Wednesday, February 14, 2018

Irving Burg: Mill Manager 1953-74

Eighth in a series of articles about the history of the mill and its past and current tenants.

The American Woolen Company had a last burst of busy-ness at the mill during the first years of the Korean War, but those contracts ended in late 1950, and that was the end of wool for Maynard. A group of local business people tried to arrange financing to buy the property in 1950, but that failed. Not until July 1953 did a group from Worcester calling itself Maynard Industries Incorporated (MII) close a deal.

What they bought was 1.2 million square feet of brick and wooden buildings, and more: the land included the mill pond, the Ben Smith Dam, Lake Boon and part of the Fort Meadow Reservoir. The purchase price of $200,000 equates to $1.9 million in today’s dollars. A few years later Lake Boon was relinquished to the Town of Stow in lieu of unpaid property taxes.

Irving Burg was hired to be the facilities manager six months after the purchase. His credentials were a bachelor’s and master’s degrees in education, a stint in the U.S. Army during World War II, and several years managing a textile plant. Which was exactly the business Maynard’s mill would never be in again. Burg thrived. His job was to keep the place running and rent out all the space. By April 1954 the mill was 50% rented, by November, 70%, and so on. Despite desperately necessary facility improvements, the operation was profitable by the third year and every year thereafter until Digital Equipment Corporation, a tenant starting in 1957, bought the entire complex (including pond, canal and dam) in July 1974. Burg’s history of the mill complex, written in 1982, mentions that in his 21 years as manager the mill had 82 companies as tenants.  

Aerial view of Maynard's mill, circa 1930s. In spring, but the pond is still
partially covered by ice. Note twin chimneys, one light in color. Also note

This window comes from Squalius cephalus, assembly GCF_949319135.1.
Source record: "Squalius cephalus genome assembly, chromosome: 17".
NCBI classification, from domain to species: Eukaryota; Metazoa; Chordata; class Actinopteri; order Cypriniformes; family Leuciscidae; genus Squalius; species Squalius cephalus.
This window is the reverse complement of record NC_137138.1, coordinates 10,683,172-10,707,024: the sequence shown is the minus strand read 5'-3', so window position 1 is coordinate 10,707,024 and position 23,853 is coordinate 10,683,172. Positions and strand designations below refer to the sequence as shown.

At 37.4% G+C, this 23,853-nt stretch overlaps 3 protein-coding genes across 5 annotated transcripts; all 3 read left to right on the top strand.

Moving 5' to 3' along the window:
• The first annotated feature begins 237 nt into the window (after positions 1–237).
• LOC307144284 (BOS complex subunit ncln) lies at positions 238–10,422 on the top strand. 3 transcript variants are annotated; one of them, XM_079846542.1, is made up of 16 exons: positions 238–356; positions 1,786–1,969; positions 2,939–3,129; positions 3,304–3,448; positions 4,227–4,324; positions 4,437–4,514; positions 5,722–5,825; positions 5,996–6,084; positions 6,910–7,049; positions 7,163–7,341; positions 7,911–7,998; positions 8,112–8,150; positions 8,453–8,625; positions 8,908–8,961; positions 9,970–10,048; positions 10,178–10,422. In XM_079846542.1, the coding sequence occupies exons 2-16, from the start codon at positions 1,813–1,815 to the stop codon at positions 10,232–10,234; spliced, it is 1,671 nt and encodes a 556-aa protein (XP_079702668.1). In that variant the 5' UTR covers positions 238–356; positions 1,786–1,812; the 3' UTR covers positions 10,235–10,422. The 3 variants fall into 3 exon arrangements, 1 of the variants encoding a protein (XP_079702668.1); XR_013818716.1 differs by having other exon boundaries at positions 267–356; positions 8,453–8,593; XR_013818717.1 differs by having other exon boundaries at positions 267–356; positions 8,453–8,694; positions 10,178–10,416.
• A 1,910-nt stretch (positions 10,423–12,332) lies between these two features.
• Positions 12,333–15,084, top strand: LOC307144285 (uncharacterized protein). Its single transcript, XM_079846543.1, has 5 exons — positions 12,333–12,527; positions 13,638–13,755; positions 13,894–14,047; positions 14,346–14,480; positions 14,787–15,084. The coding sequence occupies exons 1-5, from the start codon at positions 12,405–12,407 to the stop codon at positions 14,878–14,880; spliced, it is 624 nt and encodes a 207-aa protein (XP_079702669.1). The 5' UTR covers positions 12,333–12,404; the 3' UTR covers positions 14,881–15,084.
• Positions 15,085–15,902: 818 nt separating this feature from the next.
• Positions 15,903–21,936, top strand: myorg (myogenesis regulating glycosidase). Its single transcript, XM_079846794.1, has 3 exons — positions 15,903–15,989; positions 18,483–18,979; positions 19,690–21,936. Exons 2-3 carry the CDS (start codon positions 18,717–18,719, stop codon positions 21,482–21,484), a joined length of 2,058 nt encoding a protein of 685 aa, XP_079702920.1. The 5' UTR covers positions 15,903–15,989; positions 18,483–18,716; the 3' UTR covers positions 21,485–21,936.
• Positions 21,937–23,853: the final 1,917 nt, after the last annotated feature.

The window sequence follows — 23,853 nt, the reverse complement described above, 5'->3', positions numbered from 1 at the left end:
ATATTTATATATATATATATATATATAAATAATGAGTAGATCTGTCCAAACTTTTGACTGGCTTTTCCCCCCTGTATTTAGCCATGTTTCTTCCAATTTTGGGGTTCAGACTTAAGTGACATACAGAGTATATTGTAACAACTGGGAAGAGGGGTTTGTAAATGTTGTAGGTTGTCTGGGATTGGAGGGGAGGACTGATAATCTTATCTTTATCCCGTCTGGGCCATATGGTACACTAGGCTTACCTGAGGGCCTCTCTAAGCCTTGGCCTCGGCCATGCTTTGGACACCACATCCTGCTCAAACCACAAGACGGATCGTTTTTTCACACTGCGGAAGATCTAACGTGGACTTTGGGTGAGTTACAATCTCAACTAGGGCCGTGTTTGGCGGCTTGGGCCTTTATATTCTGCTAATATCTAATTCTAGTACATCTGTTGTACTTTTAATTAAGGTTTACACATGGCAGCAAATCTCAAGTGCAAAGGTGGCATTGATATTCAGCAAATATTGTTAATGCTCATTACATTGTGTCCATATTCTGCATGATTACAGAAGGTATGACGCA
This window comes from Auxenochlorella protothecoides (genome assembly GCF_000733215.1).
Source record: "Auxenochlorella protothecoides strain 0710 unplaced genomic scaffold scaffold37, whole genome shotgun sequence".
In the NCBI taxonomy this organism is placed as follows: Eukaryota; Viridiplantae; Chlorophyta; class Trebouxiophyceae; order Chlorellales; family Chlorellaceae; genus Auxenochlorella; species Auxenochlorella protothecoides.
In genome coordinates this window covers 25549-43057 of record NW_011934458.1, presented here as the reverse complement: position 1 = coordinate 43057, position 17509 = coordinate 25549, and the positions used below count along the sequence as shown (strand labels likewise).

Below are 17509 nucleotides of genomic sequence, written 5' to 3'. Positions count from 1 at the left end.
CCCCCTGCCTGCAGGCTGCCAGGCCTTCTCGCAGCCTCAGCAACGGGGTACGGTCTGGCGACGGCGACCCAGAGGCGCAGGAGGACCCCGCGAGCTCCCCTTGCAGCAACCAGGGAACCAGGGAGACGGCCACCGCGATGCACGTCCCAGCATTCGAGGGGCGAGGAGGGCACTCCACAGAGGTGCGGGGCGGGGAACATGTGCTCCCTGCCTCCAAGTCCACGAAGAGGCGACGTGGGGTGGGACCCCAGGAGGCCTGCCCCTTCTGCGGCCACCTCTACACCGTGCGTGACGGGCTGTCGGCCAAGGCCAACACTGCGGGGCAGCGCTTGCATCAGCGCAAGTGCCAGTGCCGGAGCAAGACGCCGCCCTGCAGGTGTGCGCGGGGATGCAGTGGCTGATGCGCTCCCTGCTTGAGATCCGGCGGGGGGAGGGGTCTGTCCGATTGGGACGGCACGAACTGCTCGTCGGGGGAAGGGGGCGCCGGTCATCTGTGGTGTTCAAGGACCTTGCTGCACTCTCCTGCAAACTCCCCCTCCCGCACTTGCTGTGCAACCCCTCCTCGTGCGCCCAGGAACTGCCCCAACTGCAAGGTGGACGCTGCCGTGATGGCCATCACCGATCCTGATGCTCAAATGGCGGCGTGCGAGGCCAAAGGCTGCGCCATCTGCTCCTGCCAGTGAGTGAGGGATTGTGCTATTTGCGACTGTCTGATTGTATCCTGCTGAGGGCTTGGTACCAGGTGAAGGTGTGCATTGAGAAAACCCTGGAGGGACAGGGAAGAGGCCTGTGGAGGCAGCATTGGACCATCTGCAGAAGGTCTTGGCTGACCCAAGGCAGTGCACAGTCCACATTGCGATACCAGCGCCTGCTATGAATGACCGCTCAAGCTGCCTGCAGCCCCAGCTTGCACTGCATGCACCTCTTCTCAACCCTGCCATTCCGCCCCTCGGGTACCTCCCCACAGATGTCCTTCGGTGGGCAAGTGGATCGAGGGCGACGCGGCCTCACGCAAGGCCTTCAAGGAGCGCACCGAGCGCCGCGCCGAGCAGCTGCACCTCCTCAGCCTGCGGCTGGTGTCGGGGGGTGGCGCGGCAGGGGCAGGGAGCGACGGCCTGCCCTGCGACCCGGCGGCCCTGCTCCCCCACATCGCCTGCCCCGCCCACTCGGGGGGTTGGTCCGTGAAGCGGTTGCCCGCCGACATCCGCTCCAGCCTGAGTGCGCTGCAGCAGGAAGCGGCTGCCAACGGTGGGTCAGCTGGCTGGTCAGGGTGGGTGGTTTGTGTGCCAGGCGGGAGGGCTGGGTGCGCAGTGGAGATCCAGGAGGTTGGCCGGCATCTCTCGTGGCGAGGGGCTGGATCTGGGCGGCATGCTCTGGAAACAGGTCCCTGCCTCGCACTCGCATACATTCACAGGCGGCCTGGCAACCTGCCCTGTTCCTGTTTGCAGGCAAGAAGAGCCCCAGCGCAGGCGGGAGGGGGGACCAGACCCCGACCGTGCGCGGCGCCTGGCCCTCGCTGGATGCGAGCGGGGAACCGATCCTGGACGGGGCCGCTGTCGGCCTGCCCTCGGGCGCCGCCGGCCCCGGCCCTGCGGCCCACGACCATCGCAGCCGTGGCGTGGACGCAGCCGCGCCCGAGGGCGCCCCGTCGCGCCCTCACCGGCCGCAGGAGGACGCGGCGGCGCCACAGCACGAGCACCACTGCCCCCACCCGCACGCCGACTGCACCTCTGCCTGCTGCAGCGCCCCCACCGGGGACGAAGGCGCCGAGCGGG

no parking lot on the left, next to Main Street, or on the right, by Bldg. No. 5. 
Berg’s recollections returned again and again to parking problems. One has to realize that during the decades as a woolen mill, employees walked to work. A circa 1930s aerial view shows no parking lots whatsoever. Dennison Manufacturing – in the gift wrap paper business – finally insisted on a dedicated lot, so fill was added next to Main Street, making space for 100 cars. Years later, more parking needed, so one of the two chimneys was demolished and the bricks added to the fill. This widened the parking lot that now hosts the Farmers’ Market. Digital, needing parking for Building No. 5, accomplished this by filling in more of the pond on the south side.

Speaking of Digital, only because of a timely bankruptcy of a small company named Maynard Mill Outlet did space open up when Ken Olsen and Harland Andersen came calling. After a few visits they committed to a three year lease for 8,680 square feet at $300/month. They and Ken’s brother, Stan – 100% of Digital’s employees – spent weekends painting the space themselves, then filled it with furniture bought from Gruber Brothers on credit. Digital’s early operations stayed close to the bone. Heating buildings on weekends cost extra. Raytheon shared one building with Digital. If Raytheon wanted heat, Digital got heat. Raytheon would call noon on Friday to specify which buildings it wanted heated. Ken Olsen would call at 1:00 to see if he was going to get his part of the building heated for free.

Similar view, one chimney, with parking lots. Courtesy Maynard
Historical Society. Click on photos to enlarge.
One more parking story. Into the 60s, space was so tight that people were allowed to park in the millyard, including on the railroad tracks. For the infrequent arrivals of a freight train on the spur that ran into the mill, all cars had to be moved. Burg had everyone’s phone number, and he and his secretary would hastily get on the phones. Whenever the call came, Ken Olsen would step out of his President’s office to move his car.
Burg retired in January 1989. His career, first at MMI, and then for Digital, spanned 35 years. Although at the time of his retirement he was working for Digital in Colorado, he was flown to Massachusetts for an exit interview with Ken Olsen. It’s a good guess that they reminisced about when back in 1957, Olsen had showed up to rent a smidgen of space in the mill. Burg passed away in October 2008. His collection of newspaper articles and his history of the in-between years (in the collection of the Maynard Historical Society) are essential to any understanding of the history of Maynard’s mill complex.

1 comment:

  1. I don't remember if it was Hurricane Carol in 1954 or Diane in 1955, but one of those hurricanes knocked the top off the yellow chimney in the Mill. That chimney was the newer of the two. Walnut Street was roped off for days and I can remember seeing bricks on the street.
    Whichever year that was, the hurricane passed right over Maynard, and I remember going outside to see the eye of the storm pass over our house on Thomas Street, before the storm started up again.